It broke my heart to see him in pain.

After two MRIs, a visit to a lung doctor, several calls between schedulers and doctors pulling strings, Tom was scheduled for a biopsy just 12 days after the first x-ray.

He was his usual charming self with the nurse that was prepping him for the biopsy, it was early in the day and he was feeling good. The doctor that would do the biopsy was friendly and explained everything they were going to do.

I stayed with him until they wheeled him down the hall. He looked so vulnerable in that ugly hospital gown. When he rounded the corner and I couldn’t see him anymore I started to cry.

It went quicker than I expected and he was in recovery 40 minutes later. The tears had dried and I was back in protector mode. He had to have 2 chest x-rays with no complications over the next 3 hours before they would let him leave.

He did good.

It was 5:14pm the next day when his doctor called. She had called both our cell phones but we missed the calls because our ringers were turned down. It was 5:21 when I saw the missed call. I immediately called her office. It had to be the biopsy results.

An answering machine picked up and told me the office was closed but the urgent care was still open. The doctor and urgent care are both in the same office and they share a reception desk and staff. I chose the option for the urgent care side in the hopes that I could get a live person to put me through to the doctor side.

I didn’t want another sleepless night.

A woman answered the phone and I explained my plight to her and she agreed to go see if the doctor’s assistant was still in the office. I thanked her and tried to breathe while I waited on hold.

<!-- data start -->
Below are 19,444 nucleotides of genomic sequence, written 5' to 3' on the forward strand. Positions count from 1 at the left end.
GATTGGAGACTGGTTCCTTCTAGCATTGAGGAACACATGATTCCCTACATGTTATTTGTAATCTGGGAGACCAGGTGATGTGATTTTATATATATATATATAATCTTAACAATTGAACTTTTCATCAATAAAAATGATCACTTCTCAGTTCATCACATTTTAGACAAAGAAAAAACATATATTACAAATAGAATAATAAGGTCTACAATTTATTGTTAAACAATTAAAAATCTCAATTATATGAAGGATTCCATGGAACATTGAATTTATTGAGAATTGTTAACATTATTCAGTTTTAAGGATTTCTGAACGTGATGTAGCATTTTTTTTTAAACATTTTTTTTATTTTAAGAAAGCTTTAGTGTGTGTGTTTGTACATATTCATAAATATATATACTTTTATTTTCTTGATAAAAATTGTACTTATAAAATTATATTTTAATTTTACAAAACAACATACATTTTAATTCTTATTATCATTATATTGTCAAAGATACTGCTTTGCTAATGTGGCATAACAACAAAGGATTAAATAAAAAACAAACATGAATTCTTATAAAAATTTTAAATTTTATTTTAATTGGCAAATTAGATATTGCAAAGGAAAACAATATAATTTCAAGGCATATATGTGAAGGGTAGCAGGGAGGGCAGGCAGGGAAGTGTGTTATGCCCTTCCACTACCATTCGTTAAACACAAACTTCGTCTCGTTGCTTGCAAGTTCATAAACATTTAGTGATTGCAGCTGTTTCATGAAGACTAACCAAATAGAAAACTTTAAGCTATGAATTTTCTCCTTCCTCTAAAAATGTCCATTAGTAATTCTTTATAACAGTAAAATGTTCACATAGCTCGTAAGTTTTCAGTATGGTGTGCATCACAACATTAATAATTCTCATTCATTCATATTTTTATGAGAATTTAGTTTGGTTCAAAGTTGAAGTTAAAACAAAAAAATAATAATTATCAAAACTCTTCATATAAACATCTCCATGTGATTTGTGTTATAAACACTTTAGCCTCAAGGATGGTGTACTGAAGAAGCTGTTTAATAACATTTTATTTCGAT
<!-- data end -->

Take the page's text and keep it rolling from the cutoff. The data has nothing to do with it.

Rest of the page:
She came back and told me that the assistant was indeed still there and she would transfer my call to her. I relaxed a little as the phone rang to that extension.

The answering machine picked up.


I hung up and dialed the main number again. No matter what extension I dialed I got an answering machine. I frantically dialed over and over trying to get a live person. According to my phone log I called 14 times in 6 minutes, each time getting that damn answering machine.

Finally, I looked at Tom and said let’s get in the truck and go down there right now. I knew it was a long shot but she is only 10 minutes away and this was important. By now it was 5:35 and I wasn’t sure anyone would still be there but it was worth a try.

When we arrived I told the woman at the reception desk what had happened. She thought everyone had already left but she agreed to go back there and look. She came back out and told us that the medical assistant had already left but the doctor was still there and would see us.

Suddenly my feet felt like lead and I hesitated. Tom took me by the hand and guided me through the door to meet the doctor. He smiled at me to try and ease my fear but I could see the worry in his own eyes.

The doctor shook our hands and offered us a seat in her office. I apologized for the unconventional way we had arrived after hours but she didn’t mind. She had in fact called us with the biopsy results.

The biopsy showed that the tumor on Tom’s lung is cancer.